My favorite honing guide is the one you can find at almost any woodworking store. The guides are inexpensive and poorly made, but you can easily tune them up to make them work.
One of the major faults of these guides is that when you tighten a tool between the jaws, the jaws tilt up a bit and create a bump in the middle. This bump is a troublemaker. The iron can rock side to side on it, and this will spoil the best thing about the guide: its consistency from job to job.
Also, the jaws might come misaligned from the factory and one jaw will be higher than the other. The result: again, a bump in the middle.
For years I filed these bumps flat so that the jaws created a perfect bedding surface for the iron. It was a bit of a fussy process, I admit. But I wanted the iron to be well bedded, like on a frog.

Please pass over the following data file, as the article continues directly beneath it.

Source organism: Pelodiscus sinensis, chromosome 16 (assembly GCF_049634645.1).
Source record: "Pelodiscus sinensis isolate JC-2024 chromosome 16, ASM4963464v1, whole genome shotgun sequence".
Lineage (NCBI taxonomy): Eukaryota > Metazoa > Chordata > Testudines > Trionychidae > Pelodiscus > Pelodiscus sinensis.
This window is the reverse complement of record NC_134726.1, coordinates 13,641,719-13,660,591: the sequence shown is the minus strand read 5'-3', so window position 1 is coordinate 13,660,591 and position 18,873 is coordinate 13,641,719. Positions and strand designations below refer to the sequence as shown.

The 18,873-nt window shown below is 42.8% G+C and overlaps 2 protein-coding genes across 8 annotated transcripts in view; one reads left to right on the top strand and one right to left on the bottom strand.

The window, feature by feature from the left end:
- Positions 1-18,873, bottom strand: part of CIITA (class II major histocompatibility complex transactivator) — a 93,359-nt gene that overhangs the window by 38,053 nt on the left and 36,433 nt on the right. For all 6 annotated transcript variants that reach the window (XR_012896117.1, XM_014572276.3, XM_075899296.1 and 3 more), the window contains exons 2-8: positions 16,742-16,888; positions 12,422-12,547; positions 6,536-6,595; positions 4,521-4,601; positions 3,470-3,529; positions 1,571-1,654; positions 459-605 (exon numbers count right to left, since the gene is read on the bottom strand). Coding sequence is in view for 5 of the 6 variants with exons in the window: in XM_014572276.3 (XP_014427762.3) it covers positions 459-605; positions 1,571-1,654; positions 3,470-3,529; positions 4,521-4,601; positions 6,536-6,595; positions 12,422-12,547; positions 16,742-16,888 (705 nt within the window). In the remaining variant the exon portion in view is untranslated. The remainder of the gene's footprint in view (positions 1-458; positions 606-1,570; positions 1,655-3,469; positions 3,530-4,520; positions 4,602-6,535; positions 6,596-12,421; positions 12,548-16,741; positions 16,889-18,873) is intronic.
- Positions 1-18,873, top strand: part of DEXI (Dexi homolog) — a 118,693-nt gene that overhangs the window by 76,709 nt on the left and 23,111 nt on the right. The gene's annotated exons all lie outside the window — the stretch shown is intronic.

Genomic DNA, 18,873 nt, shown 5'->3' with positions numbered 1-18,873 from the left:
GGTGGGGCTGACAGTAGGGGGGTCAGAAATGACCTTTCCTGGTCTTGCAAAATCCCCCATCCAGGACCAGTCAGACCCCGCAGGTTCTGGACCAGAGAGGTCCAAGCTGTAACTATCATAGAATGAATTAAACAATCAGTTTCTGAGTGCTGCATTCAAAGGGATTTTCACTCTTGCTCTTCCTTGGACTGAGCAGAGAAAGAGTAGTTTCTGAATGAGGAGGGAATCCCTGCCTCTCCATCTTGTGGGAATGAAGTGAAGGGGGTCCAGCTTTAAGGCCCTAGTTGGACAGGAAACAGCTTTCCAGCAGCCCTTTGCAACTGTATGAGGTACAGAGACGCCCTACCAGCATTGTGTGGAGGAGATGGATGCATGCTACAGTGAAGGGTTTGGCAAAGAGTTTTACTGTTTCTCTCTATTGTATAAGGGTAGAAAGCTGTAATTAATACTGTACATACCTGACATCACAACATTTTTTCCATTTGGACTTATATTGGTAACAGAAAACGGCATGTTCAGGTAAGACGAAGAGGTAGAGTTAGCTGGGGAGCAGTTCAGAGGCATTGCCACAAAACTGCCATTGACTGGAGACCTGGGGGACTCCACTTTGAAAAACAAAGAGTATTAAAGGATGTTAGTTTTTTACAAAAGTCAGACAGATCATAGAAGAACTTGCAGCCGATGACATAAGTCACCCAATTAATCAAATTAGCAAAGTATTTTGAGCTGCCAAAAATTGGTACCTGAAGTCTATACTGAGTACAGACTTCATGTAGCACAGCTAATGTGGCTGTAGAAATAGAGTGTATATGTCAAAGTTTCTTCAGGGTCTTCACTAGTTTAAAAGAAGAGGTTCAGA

That was stupid.
A couple years ago Deneb Puchalski at Lie-Nielsen showed me how he does it. Forget flat. Think hollow. So instead of trying to file the bed flat like a frog, just turn the bump into a slight concavity. Then the plane iron will rest only on the two long edges of the jaw. Fast. Brilliant.
(Deneb also makes some further modifications to his guides for accommodating shoulder plane irons and the like. Ask him for details.)
This morning I shot a one-minute video on how I file the bed hollow and what the results look like. Take a look if you like. (By the way, the music is Lucas Gonze’s “Frog in the Well,” from the FreeMusicArchive.org.)
— Christopher Schwarz
If you want to learn sharpening, the best way is to have someone show you. The next best way is to have a good book. I recommend Ron Hock’s “The Perfect Edge.” Ron has been an important voice in the woodworking community for reasonable and effective sharpening for many years. His book is also a good read.